Saturday, April 09, 2016

Fibre Fling 5 Show

It was amazing to see my art quilts hanging beside other wonderful art and feel that they fit right in! I have to admit that I didn't expect this to happen to me, at least before I retired and got to play and create full time.

It was great to help set up the Out of the Box Fibre Fling 5 art show and sale. Some of the larger pieces were hung on the wall, but there were a dozen free-standing structures to hang the art pieces. I worked with one of the artists to set up the pieces on the structures. What a great learning experience.

I learned what pieces played well together and would look good hanging on the same surface while others did not play nice. See my "What I learned" section below for some basic tips on choosing which pieces should hang out together.


Here is the video of my interview with Liana Voia.

Envelope for "Imagine"
"Imagine" 26½” x 30½”
Even before the show, it was quite the job getting my pieces ready. Each piece needed a good label, a card with information and a photo for display purposes as well as a hanging rod. I always use a dowel, but had to attach eye hooks and then a length of wire to each dowel.

Each piece also needed a container or envelope for transportation to the show. If the piece was for sale then the container needed to look good in case it sold and was taken home by a customer. Here are the envelopes I created as well as the pieces that were in the show.

The envelope for "Imagine" was the largest since it had 2 sections - one for the quilt and the other for a piece of cardboard so that the quilt could stay rigid and not get folded and creased. I couldn't roll it up since it was three-dimensional.

Imagine
Inspiration: Musical Challenge for the CTQG representing the song “Imagine” by John Lennon. The people are holding hands around the crazy-quilted world. Each fabric represents a culture or part of the world.
Materials: Cotton fabric, ribbons, beads, embroidery floss
Techniques: Hand embroidered, machine appliquéd, free-motion quilted, beaded

I made the envelopes for the next two quilts out of a pillow case. You can see that "Woven Landscape" got the edge of the pillow case while "Yellow Kayak" got the end part.


Yellow Kayak
Inspiration: Quilt based on a friend’s photograph of her kayak in the river.
Materials: Cotton fabrics, shoe lace, metal clasp, button 
Techniques: raw-edge appliquéd, free-motion quilted

Yellow Kayak 11½” x 12½”







Envelope for Woven Landscape
Envelope for Woven Landscape













Woven Landscape
Inspiration: Playing around with a woven background and creating a whimsical landscape.
Materials: cotton, organza, jute-cotton ribbon, beads, embroidery floss
Techniques: woven background, raw edge appliqué, beaded, embroidered and hand-quilted

Woven Landscape 13" x 17½"

Hockey Day in Canada
Inspiration: Playing with fabric in a winter theme. I finished it on Hockey Day in Canada 2016.
Materials: Cotton fabrics, beads, buttons, tulle
Techniques: raw-edge appliquéd, free-motion quilted, beaded

Hockey Day in Canada  12½ " x 9½"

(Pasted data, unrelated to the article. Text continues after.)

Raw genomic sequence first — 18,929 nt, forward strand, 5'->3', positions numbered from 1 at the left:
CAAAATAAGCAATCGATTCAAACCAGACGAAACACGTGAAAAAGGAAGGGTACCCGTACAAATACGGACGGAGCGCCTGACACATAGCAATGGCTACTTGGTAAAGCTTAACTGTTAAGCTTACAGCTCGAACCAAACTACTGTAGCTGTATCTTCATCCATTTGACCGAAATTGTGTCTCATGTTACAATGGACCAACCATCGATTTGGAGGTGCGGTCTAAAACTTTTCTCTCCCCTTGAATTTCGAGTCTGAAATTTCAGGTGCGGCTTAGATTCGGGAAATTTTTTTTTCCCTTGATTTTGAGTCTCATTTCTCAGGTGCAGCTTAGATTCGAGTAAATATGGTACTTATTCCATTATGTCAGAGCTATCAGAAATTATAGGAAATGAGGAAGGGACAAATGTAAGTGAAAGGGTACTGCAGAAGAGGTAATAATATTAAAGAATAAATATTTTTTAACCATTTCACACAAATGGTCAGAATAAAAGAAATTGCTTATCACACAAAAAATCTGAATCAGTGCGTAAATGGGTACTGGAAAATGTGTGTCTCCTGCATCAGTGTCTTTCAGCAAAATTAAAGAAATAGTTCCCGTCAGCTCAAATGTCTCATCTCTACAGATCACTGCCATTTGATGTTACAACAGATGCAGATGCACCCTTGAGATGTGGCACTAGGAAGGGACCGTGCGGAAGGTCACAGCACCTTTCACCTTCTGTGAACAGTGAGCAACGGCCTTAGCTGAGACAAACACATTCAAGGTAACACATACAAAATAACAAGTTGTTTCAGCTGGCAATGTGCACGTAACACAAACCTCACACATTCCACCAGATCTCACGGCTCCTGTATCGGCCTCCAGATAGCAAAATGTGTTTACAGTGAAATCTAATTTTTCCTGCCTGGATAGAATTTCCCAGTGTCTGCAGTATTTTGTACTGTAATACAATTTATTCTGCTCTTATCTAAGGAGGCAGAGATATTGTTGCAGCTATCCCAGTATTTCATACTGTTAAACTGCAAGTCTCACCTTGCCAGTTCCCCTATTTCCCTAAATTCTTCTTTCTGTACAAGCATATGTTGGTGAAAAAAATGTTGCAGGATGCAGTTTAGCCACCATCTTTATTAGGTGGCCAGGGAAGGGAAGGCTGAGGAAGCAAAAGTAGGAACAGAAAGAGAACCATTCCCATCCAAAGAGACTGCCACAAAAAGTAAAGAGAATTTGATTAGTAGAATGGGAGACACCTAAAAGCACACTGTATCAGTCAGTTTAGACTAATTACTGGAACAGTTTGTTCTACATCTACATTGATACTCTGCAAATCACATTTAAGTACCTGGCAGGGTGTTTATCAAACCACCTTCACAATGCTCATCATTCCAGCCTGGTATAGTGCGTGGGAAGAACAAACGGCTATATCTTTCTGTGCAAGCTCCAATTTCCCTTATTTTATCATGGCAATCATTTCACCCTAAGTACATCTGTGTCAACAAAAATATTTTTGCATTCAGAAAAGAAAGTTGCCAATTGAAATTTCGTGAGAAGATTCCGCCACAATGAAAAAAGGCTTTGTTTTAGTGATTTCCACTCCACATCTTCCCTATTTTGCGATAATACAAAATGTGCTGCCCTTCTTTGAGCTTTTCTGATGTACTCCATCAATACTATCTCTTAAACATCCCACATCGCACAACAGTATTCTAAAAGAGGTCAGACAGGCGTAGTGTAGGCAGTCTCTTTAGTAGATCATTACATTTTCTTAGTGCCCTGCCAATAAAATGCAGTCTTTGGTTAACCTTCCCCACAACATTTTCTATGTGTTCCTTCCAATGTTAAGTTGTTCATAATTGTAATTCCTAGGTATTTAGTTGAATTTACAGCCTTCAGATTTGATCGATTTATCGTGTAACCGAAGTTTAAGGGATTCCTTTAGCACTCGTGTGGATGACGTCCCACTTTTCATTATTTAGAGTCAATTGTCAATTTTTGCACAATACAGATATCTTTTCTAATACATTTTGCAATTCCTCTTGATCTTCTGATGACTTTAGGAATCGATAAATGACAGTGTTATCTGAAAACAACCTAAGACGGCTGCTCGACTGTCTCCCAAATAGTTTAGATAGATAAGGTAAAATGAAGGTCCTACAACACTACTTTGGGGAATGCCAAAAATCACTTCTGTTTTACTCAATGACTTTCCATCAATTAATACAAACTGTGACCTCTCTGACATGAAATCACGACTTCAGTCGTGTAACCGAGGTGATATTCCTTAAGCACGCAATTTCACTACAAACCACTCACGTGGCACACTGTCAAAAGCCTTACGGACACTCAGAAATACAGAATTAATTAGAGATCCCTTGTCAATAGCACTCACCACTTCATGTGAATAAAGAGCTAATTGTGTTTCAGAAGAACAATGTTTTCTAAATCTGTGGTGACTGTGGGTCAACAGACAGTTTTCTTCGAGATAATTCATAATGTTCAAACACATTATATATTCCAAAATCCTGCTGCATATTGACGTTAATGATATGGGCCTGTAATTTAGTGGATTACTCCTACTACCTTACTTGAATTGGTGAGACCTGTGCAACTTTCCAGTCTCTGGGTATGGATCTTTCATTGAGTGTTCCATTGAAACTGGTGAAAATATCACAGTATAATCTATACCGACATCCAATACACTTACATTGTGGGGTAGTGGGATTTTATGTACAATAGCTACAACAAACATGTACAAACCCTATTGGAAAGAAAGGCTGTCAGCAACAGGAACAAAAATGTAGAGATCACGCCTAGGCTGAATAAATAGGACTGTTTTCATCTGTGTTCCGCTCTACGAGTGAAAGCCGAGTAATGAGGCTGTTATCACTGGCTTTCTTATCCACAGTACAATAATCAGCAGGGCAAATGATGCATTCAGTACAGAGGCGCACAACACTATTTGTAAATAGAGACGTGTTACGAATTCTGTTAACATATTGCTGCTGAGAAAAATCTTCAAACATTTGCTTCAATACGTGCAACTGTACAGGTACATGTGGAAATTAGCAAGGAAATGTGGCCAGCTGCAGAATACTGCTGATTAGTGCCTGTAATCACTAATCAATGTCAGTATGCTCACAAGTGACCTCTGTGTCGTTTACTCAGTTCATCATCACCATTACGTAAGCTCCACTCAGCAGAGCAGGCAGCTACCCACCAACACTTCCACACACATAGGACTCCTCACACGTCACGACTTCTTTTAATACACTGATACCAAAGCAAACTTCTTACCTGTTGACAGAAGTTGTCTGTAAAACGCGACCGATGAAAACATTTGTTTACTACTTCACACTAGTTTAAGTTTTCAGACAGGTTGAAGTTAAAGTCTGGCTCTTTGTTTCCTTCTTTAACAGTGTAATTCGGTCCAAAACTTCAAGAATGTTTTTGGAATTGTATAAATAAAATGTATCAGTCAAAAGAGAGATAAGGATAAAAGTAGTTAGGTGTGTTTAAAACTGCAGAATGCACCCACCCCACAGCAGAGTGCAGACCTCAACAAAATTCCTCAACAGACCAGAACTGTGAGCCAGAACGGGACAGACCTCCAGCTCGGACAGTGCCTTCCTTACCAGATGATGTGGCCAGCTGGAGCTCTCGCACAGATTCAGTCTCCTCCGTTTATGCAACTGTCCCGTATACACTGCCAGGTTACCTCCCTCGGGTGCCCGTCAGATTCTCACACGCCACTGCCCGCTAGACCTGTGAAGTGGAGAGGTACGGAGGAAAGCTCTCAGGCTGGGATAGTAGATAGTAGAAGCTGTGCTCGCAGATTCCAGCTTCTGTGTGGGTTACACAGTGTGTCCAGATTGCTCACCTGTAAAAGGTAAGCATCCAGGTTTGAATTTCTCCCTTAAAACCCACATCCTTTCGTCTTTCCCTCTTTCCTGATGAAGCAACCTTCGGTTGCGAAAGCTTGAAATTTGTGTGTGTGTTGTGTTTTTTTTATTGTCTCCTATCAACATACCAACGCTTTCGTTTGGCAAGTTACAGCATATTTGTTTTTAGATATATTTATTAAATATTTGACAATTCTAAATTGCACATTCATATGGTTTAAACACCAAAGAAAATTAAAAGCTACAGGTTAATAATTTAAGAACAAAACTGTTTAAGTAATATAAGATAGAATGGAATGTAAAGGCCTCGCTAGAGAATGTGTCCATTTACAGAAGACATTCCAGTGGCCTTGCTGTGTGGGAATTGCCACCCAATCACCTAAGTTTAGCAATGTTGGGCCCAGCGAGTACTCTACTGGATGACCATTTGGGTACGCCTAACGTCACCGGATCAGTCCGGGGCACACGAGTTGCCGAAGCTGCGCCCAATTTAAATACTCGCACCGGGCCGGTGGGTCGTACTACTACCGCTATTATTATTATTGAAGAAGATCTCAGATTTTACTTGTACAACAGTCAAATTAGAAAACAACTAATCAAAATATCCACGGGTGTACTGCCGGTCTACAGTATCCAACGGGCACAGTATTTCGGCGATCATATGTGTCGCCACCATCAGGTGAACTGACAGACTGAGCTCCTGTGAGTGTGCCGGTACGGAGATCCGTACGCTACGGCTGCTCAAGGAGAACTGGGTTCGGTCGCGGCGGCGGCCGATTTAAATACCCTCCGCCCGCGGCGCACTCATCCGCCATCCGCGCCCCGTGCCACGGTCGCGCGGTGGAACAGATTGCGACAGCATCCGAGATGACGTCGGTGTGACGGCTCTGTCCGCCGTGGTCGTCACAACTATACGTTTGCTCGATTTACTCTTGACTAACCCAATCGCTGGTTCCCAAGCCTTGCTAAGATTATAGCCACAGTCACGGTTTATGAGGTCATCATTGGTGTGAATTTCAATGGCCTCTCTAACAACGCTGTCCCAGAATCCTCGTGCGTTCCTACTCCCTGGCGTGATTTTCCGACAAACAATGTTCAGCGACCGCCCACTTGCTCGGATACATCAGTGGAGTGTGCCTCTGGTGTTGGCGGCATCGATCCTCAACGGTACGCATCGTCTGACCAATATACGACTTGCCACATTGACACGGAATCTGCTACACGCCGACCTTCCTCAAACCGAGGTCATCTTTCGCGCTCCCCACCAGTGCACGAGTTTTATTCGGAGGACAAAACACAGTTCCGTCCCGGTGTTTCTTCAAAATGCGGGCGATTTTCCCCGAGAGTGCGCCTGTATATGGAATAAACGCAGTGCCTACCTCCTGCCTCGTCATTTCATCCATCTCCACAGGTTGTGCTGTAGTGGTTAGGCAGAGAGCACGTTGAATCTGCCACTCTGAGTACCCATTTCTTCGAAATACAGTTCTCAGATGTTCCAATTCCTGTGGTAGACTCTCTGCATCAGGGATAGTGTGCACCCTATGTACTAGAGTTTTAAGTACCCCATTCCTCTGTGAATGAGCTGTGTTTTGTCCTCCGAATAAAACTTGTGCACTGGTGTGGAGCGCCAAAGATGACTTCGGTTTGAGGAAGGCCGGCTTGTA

The envelope for "Hockey Day in Canada" was made from lovely snow flannel with a blue border to extend the envelope. 
Envelope for Hockey Day in Canada
Envelope for Hockey Day in Canada










A very practical envelope

I didn't make anything special for the "Memories of the South-West" piece since it was small enough to fit into a plastic pouch and it wasn't for sale. Some duct tape to secure the information to the envelope and it was done! 

Memories of the South-West 12" x 9½"






Memories of the South-West
Inspiration: After a trip to the American south-west, I wanted to create a landscape art quilt, however the photo used as inspiration is from Ayers Rock in Australia.
Materials: cotton, wool and acrylic yarns, embroidery thread, tulle
Techniques: hand appliquéd, embroidery, machine sewing.

During the Fibre Fling 5 show, we had the privilege of being interviewed for a short YouTube video of our work. I was interviewed this morning. After a couple of false starts, it went really well. As soon as it's ready, I will link it to this post and possibly to my blog page - something else to learn to do :-)

What I learned
While helping to put up the show on Thursday, I learned some tips about placing art pieces together. Here is what I surmised:
  • A face in a piece will always attract the most attention. Our eyes are drawn to it. To be placed with such a piece, the second piece has to be visually strong enough to command its own attention without distracting from the face. 
  • Similar colours in two pieces may help them to "play nicely with each other". There still needs to be enough contrast so that they don't just blend into each other.
  • Shapes in both pieces are important. A piece with straight lines may not play nicely with a piece that is mostly curves or more flowing. 
  • I also learned that I have pretty good colour instincts. It's great though to know why something works or doesn't work since saying "that it doesn't feel right" isn't the best way to express your opinion.
  • As I write these tips down, I realise that these also applies to auditioning fabrics for a project. On the other hand, breaking the rules will often create stress, contrast and interest. It just depends on the effect the artist is going for.
I have linked this post to the following linky parties. Please check them out to see what others are doing. Thanks for stopping by.
Off the Wall Friday; Can I Get a Whoop Whoop? Fabric Frenzy Friday; and Lessons Learned Linky

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